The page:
The colorful house with the outdoor patio that sits under the shade of a giant Catalpa tree is bustling once again, as a new restaurant has now opened in the coveted Westside neighborhood spot.

Clay & Fire has opened its doors at 815 W. 17th Street, serving traditional Turkish coffee and Middle Eastern brunch dishes. The restaurant, which the owners describe as "near Eastern," specializes primarily in Turkish fare, along with dishes from Iran, Lebanon and other surrounding countries. By October, guests can look forward to the addition of dinner entrees including rotisserie chicken, lamb and goat, along with a wide variety of housemade breads baked in the new 8-foot-deep clay oven that has been built right off the restaurant kitchen.

Many chefs approached real estate developer, farm owner and restaurateur Adam Jones about the space, which has in the past been home to several excellent Kansas City restaurants including Lill’s on 17th, Novel and Fox and Pearl’s pop-up location. But Jones was saving the spot for his friend Orcan Yigit, a restaurateur living in Turkey, who had agreed to come to Kansas City and open up a restaurant serving traditional mezze, fresh and oven-roasted vegetables and roasted meats.

“When COVID-19 shut down international travel, Yigit and his chef, along with all of the fabrics, furnishings, plateware and glassware – everything we had purchased for this restaurant – got stranded halfway across the world,” Jones says. “I had to go into my storage to pull out much of the furnishings we are using right now, which had come from one of my previous Middle Eastern and Mediterranean restaurants, West Side Café, that we used to have on Southwest Boulevard in the '80s.”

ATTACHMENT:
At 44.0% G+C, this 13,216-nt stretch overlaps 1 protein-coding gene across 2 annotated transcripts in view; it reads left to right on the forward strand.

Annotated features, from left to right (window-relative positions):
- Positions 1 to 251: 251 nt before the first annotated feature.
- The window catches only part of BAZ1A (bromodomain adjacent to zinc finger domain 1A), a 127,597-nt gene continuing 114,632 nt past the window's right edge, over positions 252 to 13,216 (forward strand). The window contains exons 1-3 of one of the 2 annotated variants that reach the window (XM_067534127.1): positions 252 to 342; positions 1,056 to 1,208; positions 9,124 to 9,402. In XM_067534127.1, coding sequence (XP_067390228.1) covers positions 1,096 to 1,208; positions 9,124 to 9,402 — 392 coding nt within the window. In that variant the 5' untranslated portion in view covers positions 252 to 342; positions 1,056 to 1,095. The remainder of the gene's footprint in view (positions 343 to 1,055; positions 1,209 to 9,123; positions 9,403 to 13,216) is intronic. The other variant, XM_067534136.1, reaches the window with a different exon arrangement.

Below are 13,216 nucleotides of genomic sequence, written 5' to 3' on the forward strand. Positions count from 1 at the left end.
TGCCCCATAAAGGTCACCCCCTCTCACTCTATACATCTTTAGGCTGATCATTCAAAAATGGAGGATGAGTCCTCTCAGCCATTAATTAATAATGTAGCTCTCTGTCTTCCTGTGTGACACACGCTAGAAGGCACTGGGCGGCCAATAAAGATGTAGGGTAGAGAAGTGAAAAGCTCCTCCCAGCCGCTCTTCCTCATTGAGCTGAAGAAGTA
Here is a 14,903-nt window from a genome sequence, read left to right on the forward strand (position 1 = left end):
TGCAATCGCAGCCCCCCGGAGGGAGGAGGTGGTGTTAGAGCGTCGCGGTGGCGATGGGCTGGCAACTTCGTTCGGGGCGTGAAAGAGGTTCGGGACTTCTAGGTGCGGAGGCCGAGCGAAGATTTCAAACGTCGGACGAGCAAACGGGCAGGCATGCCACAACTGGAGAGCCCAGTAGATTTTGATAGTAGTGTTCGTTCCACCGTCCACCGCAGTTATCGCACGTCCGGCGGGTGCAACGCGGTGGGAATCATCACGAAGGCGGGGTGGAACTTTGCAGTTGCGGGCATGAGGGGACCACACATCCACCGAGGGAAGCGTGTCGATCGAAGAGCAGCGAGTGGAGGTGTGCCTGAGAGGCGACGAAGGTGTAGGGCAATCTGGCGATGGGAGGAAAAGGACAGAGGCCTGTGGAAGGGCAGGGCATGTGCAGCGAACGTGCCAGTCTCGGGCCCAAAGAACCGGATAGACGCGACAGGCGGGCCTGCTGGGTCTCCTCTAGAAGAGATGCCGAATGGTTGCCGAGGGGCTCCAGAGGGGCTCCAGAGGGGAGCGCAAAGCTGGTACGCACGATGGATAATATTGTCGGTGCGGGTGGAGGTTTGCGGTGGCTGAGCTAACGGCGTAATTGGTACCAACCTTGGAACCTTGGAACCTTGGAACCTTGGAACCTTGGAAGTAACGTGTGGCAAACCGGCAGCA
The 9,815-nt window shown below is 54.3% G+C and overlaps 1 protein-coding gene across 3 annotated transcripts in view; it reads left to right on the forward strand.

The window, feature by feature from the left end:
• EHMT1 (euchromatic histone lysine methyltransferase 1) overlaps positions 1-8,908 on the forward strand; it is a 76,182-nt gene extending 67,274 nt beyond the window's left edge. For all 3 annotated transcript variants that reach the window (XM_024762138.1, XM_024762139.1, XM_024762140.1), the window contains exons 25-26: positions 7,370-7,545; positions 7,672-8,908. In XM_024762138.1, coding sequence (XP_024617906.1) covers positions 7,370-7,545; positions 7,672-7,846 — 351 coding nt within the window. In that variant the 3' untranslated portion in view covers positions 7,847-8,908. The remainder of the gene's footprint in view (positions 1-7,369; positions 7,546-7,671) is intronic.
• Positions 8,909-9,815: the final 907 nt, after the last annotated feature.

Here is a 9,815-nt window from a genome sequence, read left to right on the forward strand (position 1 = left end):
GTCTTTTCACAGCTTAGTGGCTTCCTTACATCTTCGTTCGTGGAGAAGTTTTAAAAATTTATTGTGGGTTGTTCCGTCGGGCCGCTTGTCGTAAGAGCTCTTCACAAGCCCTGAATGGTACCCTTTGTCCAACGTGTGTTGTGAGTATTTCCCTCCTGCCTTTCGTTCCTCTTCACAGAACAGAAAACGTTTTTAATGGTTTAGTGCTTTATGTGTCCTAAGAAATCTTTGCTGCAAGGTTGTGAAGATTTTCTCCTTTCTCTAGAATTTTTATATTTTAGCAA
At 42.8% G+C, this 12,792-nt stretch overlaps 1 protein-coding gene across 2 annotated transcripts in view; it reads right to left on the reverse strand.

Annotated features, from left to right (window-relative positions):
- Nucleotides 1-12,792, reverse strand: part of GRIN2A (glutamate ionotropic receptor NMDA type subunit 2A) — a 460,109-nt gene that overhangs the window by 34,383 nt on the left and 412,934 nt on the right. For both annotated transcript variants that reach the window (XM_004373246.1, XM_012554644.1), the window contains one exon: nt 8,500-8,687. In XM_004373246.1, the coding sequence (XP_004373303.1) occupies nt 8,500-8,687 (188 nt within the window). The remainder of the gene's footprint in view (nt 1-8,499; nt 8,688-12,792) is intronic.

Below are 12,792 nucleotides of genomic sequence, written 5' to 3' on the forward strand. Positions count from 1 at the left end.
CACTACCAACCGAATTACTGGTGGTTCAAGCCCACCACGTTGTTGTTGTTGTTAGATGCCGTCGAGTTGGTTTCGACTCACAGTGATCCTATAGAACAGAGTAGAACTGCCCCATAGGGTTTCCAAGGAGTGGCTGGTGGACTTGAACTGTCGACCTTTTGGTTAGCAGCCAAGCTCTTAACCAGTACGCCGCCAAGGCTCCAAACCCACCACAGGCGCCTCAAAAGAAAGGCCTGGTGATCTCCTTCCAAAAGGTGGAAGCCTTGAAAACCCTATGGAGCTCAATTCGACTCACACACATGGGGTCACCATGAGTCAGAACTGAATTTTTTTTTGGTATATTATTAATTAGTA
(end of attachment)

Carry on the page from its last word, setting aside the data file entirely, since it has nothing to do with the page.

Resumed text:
With the restaurant on hold during the coronavirus, Jones used the time to finish off the large clay oven outside the western wall of the commercial kitchen. This is the key ingredient for making and baking all of the different types of flatbreads enjoyed with dishes from Turkey, Iran, Armenia, Georgia, Azerbaijan and Lebanon.

But when it became clear that it would be a while before the world returned to a new normal, Jones and Yigit knew they needed to hire a local chef – someone skilled at making traditional dough for all of those various types of flatbreads.

Enter chef Brent Gunnels, who owns Cult of Pi, a home-based pizza company he operates out of his Westside backyard. Gunnels, who lives just down the hill from Jones, had previously approached him about the location, but Jones told him that the restaurant was already spoken for.

“I was cooking pizza in my backyard when [Jones] came over with chef Vaughn Good, owner of Fox and Pearl,” says Gunnels. “They had ordered pizzas and they came around back to see how I was making them. It was the first time I had talked to Vaughn, and I had a feeling they were there for a reason. It felt like I was being interviewed, I just wasn’t sure for what.”